I have kept silent throughout all the Covid 19 epidemic, and I kept silent throughout the current Black Lives Matter movement, not because I don't support, agree or disagree with it but because I felt that the opinion of a late 40s white male was probably not needed.
The murder of George Floyd by Minneapolis police really got me thinking again -- as it should everyone -- about what we can do about this problem of homicide not prevented by but perpetrated by police who are supposed to protect us. It's a problem that has been erupting in America for decades, and caught on video ever since Rodney King was savagely beaten in 1991, which showed it's also a problem of assault and crimes committed by police that are less than murder. And though African-Americans are all too often murdered and brutalized by cops, Caucasians are also afflicted by life-threatening violence from police, as was the 75-year old man (Martin Gugino, a peace activist) thrown to the ground by Buffalo police, which landed him in serious condition in the hospital.
If you watch the news or any social media outlet, you can easily find an article about sexual assault. For instance, comedian Bill Cosby, Larry Nassar, the former U.S. Gymnastics doctor and Harvey Weinstein, a former movie producer have sexually abused women. Nassar recently received a lengthy prison sentence.
Indigenous Women Warriors: No More Stolen Sisters
Huge crowds, crowds larger than we have ever seen, louder than we have ever heard continue to form and march through the streets of cities large and small. And more than ever before the force driving these crowds is being reported on every day, all day on social and news media. We see it. We hear it. We feel it. So we ask: do the many voices shouting and bodies protesting in the streets mean significant change?
As everyone in the US should know by now a fair amount of peaceful protests for the Black Lives Matter movement following the death of George Floyd have taken an unfortunate turn into rioting and looting. The anger from the unjust killing of George Floyd by the Minneapolis Police department has sparked outrage in many communities and this outrage has turned into many unlawful actions such as rioting, looting, and even violence against community members and officers alike. As more protests continue across the country it is important to understand how to protest within the law and when a protest becomes unlawful as well as the legal implications of the unlawful actions, which many people have been taking during these protests.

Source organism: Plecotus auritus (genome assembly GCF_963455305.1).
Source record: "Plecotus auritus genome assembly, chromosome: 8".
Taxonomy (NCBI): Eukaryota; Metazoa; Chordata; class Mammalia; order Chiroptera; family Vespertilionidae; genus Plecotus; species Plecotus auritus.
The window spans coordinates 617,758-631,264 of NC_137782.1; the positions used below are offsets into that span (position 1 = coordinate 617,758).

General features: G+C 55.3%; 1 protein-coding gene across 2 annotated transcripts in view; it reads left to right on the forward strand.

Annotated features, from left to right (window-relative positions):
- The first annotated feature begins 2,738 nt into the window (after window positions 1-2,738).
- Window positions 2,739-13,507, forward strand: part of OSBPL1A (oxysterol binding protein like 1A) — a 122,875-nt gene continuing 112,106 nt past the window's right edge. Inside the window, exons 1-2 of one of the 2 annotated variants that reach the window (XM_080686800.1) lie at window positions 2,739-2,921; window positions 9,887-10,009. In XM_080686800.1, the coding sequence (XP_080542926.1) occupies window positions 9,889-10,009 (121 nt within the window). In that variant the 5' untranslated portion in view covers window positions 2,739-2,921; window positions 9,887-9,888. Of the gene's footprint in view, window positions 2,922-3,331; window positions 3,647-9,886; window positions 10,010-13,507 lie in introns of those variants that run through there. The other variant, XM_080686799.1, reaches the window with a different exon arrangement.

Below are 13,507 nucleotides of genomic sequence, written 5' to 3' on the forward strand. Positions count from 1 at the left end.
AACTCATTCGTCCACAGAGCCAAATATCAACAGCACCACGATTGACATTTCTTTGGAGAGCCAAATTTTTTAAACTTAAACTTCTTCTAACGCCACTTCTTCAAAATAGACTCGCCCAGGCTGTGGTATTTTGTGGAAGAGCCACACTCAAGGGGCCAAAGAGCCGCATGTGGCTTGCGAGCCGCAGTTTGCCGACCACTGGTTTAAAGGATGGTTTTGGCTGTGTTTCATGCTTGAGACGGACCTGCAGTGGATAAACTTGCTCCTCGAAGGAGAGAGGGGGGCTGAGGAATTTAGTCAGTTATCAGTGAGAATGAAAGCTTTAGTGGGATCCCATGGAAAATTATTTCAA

Those who may not have been strongly affected by George Floyd, helpless on the ground with a police officer's knee in his neck surely were troubled by what transpired on June 4 in Buffalo New York. An unidentified 75 year old white male was assaulted by two police officers and it was caught on camera. The man walked up to the officers and obviously said something. The next thing you know, he was shoved and fell straight back onto the concrete. As he lay there motionless with blood pouring from his ear, one of the many law enforcement officials who were decked out in riot gear tried to reach out and help. A fellow officer pulled him back and they all walked by leaving the man helpless on the ground.
Racism comes in many forms, can happen in many places as well. Racism includes prejudice, discrimination or hatred directed at someone because of his colour, ethnicity or religion. It can also be directed at you due to your national origin. It is not acceptable for a company, a person or an agency to treat you differently based on your race, religion, ethnicity or national origin. It amounts to crime prosecutable by law. For example, there are reports on record of landlords who denied tenancy to prospective clients because they were black.
Please forgive what may be broken English.